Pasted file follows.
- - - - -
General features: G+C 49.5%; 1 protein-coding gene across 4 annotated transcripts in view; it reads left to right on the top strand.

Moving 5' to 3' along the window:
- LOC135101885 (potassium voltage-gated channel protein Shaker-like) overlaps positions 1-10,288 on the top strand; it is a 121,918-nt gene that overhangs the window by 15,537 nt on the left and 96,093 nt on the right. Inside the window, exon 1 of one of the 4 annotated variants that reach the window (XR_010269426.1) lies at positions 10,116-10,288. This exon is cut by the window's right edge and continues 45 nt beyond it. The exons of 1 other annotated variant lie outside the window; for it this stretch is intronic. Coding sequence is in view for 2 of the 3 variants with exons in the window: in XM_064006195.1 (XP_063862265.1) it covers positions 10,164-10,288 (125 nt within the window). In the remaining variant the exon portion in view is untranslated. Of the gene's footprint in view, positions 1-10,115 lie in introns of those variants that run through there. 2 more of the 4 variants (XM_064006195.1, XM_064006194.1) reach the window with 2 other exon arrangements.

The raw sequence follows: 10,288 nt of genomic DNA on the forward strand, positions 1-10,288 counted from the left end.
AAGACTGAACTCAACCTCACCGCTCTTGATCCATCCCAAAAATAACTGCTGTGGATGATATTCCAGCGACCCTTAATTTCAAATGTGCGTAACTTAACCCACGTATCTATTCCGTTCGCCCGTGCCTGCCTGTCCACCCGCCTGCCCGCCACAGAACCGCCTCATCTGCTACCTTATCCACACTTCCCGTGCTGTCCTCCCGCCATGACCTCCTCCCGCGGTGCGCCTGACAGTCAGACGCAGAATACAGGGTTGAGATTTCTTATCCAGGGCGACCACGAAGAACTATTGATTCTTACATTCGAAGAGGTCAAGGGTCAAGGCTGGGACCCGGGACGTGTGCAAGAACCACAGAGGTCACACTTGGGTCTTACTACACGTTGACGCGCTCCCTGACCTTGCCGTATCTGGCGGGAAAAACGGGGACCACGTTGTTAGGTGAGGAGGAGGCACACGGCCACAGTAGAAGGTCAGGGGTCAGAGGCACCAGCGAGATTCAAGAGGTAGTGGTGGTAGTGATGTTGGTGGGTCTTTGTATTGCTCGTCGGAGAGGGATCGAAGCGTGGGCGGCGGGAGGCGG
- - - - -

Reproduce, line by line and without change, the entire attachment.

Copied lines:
General features: G+C 49.5%; 1 protein-coding gene across 4 annotated transcripts in view; it reads left to right on the top strand.

Moving 5' to 3' along the window:
- LOC135101885 (potassium voltage-gated channel protein Shaker-like) overlaps positions 1-10,288 on the top strand; it is a 121,918-nt gene that overhangs the window by 15,537 nt on the left and 96,093 nt on the right. Inside the window, exon 1 of one of the 4 annotated variants that reach the window (XR_010269426.1) lies at positions 10,116-10,288. This exon is cut by the window's right edge and continues 45 nt beyond it. The exons of 1 other annotated variant lie outside the window; for it this stretch is intronic. Coding sequence is in view for 2 of the 3 variants with exons in the window: in XM_064006195.1 (XP_063862265.1) it covers positions 10,164-10,288 (125 nt within the window). In the remaining variant the exon portion in view is untranslated. Of the gene's footprint in view, positions 1-10,115 lie in introns of those variants that run through there. 2 more of the 4 variants (XM_064006195.1, XM_064006194.1) reach the window with 2 other exon arrangements.

The raw sequence follows: 10,288 nt of genomic DNA on the forward strand, positions 1-10,288 counted from the left end.
AAGACTGAACTCAACCTCACCGCTCTTGATCCATCCCAAAAATAACTGCTGTGGATGATATTCCAGCGACCCTTAATTTCAAATGTGCGTAACTTAACCCACGTATCTATTCCGTTCGCCCGTGCCTGCCTGTCCACCCGCCTGCCCGCCACAGAACCGCCTCATCTGCTACCTTATCCACACTTCCCGTGCTGTCCTCCCGCCATGACCTCCTCCCGCGGTGCGCCTGACAGTCAGACGCAGAATACAGGGTTGAGATTTCTTATCCAGGGCGACCACGAAGAACTATTGATTCTTACATTCGAAGAGGTCAAGGGTCAAGGCTGGGACCCGGGACGTGTGCAAGAACCACAGAGGTCACACTTGGGTCTTACTACACGTTGACGCGCTCCCTGACCTTGCCGTATCTGGCGGGAAAAACGGGGACCACGTTGTTAGGTGAGGAGGAGGCACACGGCCACAGTAGAAGGTCAGGGGTCAGAGGCACCAGCGAGATTCAAGAGGTAGTGGTGGTAGTGATGTTGGTGGGTCTTTGTATTGCTCGTCGGAGAGGGATCGAAGCGTGGGCGGCGGGAGGCGG